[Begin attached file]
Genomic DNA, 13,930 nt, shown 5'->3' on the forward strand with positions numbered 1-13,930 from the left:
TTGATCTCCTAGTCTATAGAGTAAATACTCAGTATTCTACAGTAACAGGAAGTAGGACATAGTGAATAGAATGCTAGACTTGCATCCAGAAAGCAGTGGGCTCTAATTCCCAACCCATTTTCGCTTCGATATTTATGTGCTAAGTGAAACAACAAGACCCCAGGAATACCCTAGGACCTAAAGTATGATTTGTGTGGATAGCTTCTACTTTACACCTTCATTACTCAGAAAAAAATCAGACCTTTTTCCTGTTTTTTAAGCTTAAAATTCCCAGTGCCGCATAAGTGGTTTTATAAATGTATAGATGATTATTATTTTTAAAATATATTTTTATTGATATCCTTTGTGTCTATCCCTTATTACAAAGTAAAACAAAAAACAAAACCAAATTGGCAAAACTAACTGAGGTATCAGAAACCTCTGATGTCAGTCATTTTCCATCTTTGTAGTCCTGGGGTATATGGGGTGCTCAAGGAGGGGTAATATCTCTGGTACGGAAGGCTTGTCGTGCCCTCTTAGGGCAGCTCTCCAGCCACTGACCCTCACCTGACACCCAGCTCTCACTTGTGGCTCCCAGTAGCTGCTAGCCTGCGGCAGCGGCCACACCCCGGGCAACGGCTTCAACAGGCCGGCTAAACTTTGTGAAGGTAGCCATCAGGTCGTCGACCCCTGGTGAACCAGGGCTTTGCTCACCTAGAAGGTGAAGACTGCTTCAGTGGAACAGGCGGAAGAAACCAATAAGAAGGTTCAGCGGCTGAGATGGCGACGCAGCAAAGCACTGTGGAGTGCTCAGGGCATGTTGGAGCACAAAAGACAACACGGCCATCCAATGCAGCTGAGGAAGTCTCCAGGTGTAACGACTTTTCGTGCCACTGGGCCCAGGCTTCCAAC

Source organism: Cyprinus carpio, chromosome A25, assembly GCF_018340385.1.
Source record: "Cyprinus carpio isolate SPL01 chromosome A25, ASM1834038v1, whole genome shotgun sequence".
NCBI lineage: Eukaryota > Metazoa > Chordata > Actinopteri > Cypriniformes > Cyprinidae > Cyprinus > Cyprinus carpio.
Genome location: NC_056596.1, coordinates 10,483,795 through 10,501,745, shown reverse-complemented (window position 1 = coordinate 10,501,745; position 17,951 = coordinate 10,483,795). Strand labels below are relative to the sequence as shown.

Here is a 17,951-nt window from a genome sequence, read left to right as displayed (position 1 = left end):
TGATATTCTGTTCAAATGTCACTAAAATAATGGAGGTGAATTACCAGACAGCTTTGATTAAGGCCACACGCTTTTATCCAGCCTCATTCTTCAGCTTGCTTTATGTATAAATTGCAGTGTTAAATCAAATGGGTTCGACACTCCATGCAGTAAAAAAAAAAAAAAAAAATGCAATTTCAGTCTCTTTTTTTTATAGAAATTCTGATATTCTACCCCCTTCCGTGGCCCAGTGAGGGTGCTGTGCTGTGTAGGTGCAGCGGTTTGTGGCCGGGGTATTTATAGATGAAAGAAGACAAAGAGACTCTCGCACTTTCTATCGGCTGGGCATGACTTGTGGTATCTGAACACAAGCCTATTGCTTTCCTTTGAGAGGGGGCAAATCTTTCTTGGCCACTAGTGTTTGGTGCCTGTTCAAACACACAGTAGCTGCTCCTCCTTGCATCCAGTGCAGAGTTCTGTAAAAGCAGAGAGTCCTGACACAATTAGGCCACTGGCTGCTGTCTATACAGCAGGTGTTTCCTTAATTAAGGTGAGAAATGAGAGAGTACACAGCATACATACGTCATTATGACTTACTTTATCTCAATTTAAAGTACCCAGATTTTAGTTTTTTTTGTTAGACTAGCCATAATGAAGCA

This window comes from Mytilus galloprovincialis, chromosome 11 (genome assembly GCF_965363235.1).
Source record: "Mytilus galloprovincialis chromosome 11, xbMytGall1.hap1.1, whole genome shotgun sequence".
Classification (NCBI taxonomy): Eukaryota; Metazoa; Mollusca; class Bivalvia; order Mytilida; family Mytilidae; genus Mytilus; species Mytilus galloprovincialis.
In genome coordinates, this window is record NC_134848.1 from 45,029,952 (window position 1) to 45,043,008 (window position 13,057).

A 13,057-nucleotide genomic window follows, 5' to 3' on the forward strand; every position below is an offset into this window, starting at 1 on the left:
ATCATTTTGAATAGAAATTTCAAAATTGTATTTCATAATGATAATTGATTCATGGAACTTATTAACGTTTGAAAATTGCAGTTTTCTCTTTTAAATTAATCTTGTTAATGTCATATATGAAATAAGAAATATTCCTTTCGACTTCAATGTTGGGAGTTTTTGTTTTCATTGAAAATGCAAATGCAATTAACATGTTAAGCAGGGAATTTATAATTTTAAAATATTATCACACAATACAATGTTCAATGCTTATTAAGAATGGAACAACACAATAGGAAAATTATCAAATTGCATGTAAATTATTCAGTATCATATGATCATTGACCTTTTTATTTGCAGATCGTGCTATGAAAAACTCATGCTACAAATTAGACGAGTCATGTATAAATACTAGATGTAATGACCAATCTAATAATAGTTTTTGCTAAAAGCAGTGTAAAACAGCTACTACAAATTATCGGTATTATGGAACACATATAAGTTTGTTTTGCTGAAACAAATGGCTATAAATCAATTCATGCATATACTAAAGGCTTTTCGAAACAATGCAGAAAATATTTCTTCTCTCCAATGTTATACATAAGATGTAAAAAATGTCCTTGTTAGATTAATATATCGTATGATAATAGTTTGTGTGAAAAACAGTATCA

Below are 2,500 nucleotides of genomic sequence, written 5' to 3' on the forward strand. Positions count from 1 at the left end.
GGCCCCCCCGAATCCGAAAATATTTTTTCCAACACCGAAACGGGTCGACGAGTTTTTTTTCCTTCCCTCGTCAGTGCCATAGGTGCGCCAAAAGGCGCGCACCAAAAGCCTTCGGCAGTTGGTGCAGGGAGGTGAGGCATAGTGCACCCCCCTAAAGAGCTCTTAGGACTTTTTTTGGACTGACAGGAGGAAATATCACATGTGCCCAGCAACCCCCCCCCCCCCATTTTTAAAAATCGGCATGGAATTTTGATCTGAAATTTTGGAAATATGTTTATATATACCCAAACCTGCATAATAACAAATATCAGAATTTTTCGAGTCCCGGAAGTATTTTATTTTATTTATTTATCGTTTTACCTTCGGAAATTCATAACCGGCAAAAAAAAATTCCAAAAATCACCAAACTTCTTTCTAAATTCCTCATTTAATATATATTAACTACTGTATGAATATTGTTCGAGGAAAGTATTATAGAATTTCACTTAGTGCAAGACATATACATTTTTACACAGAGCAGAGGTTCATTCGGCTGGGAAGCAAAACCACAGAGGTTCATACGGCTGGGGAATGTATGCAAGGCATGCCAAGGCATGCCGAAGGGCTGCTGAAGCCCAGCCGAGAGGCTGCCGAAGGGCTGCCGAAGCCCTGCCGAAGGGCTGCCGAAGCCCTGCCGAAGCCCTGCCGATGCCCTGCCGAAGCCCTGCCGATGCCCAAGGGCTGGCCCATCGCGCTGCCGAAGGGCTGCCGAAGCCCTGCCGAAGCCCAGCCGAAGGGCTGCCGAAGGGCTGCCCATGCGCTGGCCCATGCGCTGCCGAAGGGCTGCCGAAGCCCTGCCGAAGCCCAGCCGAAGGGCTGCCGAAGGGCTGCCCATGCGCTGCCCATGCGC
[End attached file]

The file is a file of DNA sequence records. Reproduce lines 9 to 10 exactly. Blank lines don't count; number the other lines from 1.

This window comes from Mytilus galloprovincialis, chromosome 11 (genome assembly GCF_965363235.1).
Source record: "Mytilus galloprovincialis chromosome 11, xbMytGall1.hap1.1, whole genome shotgun sequence".